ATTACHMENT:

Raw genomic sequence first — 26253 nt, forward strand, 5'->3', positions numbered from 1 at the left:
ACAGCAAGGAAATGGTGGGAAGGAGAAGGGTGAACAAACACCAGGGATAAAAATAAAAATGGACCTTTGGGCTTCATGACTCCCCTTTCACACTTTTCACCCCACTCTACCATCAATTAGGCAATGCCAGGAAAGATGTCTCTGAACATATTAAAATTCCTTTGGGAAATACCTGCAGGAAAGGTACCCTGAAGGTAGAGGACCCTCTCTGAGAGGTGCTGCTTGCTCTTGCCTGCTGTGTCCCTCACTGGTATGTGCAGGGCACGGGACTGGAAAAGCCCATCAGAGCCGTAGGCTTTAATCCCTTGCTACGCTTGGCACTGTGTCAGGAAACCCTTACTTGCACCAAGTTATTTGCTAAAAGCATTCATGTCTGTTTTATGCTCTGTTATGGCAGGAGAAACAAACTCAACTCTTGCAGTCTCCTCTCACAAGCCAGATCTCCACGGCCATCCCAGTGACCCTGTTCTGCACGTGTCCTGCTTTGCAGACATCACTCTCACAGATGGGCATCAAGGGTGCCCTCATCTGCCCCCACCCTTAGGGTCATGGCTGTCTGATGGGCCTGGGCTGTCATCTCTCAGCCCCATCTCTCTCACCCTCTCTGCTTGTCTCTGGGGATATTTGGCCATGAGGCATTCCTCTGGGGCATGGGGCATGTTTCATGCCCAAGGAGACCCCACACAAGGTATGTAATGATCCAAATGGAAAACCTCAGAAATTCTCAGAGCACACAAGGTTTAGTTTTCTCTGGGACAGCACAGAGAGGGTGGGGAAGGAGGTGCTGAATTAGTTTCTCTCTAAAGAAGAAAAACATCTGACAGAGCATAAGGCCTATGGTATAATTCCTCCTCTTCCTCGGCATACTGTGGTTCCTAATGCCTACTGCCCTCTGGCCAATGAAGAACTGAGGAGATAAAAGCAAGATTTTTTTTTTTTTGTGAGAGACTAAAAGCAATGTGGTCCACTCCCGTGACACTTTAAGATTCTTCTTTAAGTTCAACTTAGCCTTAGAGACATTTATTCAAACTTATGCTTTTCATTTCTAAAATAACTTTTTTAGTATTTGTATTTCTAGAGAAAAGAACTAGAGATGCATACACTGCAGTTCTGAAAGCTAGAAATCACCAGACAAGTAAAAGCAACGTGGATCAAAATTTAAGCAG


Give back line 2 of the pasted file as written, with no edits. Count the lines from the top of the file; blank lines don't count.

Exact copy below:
ACAGCAAGGAAATGGTGGGAAGGAGAAGGGTGAACAAACACCAGGGATAAAAATAAAAATGGACCTTTGGGCTTCATGACTCCCCTTTCACACTTTTCACCCCACTCTACCATCAATTAGGCAATGCCAGGAAAGATGTCTCTGAACATATTAAAATTCCTTTGGGAAATACCTGCAGGAAAGGTACCCTGAAGGTAGAGGACCCTCTCTGAGAGGTGCTGCTTGCTCTTGCCTGCTGTGTCCCTCACTGGTATGTGCAGGGCACGGGACTGGAAAAGCCCATCAGAGCCGTAGGCTTTAATCCCTTGCTACGCTTGGCACTGTGTCAGGAAACCCTTACTTGCACCAAGTTATTTGCTAAAAGCATTCATGTCTGTTTTATGCTCTGTTATGGCAGGAGAAACAAACTCAACTCTTGCAGTCTCCTCTCACAAGCCAGATCTCCACGGCCATCCCAGTGACCCTGTTCTGCACGTGTCCTGCTTTGCAGACATCACTCTCACAGATGGGCATCAAGGGTGCCCTCATCTGCCCCCACCCTTAGGGTCATGGCTGTCTGATGGGCCTGGGCTGTCATCTCTCAGCCCCATCTCTCTCACCCTCTCTGCTTGTCTCTGGGGATATTTGGCCATGAGGCATTCCTCTGGGGCATGGGGCATGTTTCATGCCCAAGGAGACCCCACACAAGGTATGTAATGATCCAAATGGAAAACCTCAGAAATTCTCAGAGCACACAAGGTTTAGTTTTCTCTGGGACAGCACAGAGAGGGTGGGGAAGGAGGTGCTGAATTAGTTTCTCTCTAAAGAAGAAAAACATCTGACAGAGCATAAGGCCTATGGTATAATTCCTCCTCTTCCTCGGCATACTGTGGTTCCTAATGCCTACTGCCCTCTGGCCAATGAAGAACTGAGGAGATAAAAGCAAGATTTTTTTTTTTTTGTGAGAGACTAAAAGCAATGTGGTCCACTCCCGTGACACTTTAAGATTCTTCTTTAAGTTCAACTTAGCCTTAGAGACATTTATTCAAACTTATGCTTTTCATTTCTAAAATAACTTTTTTAGTATTTGTATTTCTAGAGAAAAGAACTAGAGATGCATACACTGCAGTTCTGAAAGCTAGAAATCACCAGACAAGTAAAAGCAACGTGGATCAAAATTTAAGCAG